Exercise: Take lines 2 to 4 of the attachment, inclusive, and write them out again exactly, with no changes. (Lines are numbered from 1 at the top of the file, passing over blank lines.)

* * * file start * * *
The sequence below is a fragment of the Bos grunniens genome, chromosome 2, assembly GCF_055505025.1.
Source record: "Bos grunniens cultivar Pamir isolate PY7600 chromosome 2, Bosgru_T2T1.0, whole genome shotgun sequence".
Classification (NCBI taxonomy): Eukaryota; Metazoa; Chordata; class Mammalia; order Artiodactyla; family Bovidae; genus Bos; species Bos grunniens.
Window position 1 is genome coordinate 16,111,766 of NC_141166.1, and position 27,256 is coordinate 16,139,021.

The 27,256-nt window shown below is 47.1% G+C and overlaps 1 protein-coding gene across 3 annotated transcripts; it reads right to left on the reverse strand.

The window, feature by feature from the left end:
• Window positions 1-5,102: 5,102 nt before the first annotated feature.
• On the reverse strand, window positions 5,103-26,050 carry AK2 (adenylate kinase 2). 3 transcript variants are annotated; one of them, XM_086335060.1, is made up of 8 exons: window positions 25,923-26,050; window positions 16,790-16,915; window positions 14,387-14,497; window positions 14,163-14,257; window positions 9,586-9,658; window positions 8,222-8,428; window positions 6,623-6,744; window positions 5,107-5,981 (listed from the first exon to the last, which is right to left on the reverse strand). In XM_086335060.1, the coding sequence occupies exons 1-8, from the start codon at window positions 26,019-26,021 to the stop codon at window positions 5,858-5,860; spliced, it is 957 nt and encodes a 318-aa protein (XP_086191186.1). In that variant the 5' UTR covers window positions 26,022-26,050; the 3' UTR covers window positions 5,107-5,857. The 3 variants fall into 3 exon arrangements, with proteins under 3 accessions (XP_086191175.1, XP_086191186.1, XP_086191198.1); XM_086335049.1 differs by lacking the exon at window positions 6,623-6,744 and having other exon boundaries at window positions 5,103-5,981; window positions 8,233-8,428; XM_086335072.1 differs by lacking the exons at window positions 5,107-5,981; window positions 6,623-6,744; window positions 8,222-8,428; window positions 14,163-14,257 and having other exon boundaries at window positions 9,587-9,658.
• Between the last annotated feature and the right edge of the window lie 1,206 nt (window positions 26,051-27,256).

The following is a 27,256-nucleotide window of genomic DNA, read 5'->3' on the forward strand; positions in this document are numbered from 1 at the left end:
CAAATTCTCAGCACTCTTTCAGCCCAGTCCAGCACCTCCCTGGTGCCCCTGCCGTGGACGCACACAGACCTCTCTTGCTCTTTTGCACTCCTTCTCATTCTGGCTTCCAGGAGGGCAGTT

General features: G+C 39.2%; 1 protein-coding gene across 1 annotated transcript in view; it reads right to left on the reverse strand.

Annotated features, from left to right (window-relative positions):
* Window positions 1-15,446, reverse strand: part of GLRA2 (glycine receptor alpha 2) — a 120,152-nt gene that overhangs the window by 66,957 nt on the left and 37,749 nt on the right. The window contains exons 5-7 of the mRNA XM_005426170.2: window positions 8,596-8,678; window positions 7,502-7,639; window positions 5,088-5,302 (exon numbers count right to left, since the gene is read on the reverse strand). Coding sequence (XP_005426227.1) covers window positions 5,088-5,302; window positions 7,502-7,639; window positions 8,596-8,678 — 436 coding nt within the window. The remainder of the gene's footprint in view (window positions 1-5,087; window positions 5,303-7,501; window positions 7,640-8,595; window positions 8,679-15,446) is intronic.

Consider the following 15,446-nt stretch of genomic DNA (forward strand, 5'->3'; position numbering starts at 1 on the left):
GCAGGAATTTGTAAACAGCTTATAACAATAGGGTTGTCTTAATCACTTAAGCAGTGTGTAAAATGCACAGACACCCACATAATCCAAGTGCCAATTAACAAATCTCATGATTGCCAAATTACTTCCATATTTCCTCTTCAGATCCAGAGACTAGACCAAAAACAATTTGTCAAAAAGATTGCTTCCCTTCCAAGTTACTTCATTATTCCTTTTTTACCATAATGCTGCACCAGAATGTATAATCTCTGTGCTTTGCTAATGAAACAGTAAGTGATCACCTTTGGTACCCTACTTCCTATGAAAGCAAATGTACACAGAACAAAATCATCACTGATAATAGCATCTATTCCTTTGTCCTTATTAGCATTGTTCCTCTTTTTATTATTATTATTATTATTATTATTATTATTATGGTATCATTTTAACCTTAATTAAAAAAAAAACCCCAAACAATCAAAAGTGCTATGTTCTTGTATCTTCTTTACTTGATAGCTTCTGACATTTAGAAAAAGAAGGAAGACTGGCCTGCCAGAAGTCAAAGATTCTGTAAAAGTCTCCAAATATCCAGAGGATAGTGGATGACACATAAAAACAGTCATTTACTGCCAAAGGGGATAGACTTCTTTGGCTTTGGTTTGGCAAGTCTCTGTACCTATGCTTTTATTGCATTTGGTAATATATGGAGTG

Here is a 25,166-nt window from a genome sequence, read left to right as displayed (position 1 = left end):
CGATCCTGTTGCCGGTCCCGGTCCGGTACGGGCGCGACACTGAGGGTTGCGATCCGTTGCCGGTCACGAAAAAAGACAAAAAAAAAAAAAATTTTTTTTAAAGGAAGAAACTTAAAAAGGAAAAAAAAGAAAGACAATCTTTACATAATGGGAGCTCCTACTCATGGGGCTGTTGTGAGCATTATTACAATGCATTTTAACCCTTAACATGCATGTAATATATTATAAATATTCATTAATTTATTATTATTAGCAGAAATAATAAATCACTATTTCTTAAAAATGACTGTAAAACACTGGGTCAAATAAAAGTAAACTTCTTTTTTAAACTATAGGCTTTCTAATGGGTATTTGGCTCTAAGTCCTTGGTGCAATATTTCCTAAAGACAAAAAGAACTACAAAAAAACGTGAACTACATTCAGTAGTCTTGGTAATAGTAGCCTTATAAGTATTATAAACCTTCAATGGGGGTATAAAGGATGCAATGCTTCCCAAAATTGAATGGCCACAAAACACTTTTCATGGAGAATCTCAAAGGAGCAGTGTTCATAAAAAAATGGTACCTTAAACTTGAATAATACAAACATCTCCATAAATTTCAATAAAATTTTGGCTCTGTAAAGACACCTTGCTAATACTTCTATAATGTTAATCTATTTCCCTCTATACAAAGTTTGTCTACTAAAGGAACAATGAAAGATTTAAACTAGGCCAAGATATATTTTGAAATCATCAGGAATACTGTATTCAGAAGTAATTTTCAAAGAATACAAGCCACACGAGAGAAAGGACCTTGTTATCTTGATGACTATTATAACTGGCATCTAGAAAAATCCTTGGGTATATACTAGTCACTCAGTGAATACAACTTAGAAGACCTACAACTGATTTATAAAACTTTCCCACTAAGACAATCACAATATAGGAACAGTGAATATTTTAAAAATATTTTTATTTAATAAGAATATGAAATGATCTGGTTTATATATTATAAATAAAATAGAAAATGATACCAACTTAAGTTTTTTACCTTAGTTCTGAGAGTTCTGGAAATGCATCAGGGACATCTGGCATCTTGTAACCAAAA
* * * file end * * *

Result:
Source record: "Bos grunniens cultivar Pamir isolate PY7600 chromosome 2, Bosgru_T2T1.0, whole genome shotgun sequence".
Classification (NCBI taxonomy): Eukaryota; Metazoa; Chordata; class Mammalia; order Artiodactyla; family Bovidae; genus Bos; species Bos grunniens.
Window position 1 is genome coordinate 16,111,766 of NC_141166.1, and position 27,256 is coordinate 16,139,021.